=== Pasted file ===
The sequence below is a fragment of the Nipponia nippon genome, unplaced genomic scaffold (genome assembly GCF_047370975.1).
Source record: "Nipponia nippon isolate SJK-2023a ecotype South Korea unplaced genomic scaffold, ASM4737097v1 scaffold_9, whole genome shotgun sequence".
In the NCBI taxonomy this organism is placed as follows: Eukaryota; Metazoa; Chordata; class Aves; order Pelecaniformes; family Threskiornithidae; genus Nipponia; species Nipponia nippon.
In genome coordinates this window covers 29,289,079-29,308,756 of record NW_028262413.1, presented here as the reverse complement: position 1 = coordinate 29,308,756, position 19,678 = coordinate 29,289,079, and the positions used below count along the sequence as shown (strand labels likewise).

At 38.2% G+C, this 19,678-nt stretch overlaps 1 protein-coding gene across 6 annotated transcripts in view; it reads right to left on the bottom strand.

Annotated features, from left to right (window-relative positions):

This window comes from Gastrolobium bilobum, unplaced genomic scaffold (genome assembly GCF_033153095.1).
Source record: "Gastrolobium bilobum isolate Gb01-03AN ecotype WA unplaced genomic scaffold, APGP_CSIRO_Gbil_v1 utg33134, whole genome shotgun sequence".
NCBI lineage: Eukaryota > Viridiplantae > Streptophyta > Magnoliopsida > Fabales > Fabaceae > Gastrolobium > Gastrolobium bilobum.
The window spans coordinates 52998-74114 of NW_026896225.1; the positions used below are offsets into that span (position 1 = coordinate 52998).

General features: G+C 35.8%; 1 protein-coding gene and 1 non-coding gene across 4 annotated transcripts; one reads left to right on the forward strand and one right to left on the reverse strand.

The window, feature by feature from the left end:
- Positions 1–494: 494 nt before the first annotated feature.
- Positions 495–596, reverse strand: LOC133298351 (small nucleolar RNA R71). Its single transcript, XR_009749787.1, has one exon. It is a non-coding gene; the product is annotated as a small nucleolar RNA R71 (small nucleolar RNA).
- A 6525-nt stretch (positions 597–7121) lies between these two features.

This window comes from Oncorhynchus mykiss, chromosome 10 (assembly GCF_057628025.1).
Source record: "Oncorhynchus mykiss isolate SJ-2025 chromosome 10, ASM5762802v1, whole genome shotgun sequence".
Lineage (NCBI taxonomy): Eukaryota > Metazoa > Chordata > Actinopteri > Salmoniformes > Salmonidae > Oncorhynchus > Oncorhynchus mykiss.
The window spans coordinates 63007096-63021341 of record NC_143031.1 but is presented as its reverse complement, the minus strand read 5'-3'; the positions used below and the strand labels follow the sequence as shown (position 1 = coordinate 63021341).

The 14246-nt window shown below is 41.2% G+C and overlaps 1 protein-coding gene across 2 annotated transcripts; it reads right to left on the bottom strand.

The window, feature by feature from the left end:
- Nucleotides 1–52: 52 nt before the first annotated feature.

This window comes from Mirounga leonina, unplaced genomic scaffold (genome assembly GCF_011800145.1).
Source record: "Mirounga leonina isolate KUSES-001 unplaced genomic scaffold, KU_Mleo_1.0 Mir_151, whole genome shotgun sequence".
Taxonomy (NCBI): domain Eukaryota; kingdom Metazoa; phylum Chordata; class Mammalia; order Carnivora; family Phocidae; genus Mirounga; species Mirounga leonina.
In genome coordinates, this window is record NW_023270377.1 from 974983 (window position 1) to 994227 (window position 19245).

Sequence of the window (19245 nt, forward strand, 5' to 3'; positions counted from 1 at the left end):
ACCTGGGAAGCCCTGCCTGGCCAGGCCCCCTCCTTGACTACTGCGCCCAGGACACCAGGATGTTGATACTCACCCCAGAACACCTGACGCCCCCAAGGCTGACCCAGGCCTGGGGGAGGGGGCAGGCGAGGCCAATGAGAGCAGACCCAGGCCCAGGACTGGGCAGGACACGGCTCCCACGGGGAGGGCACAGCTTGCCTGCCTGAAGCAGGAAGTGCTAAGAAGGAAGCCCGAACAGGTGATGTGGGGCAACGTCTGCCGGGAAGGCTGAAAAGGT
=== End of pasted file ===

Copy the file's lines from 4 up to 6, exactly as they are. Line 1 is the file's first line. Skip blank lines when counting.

In genome coordinates this window covers 29,289,079-29,308,756 of record NW_028262413.1, presented here as the reverse complement: position 1 = coordinate 29,308,756, position 19,678 = coordinate 29,289,079, and the positions used below count along the sequence as shown (strand labels likewise).

At 38.2% G+C, this 19,678-nt stretch overlaps 1 protein-coding gene across 6 annotated transcripts in view; it reads right to left on the bottom strand.

Annotated features, from left to right (window-relative positions):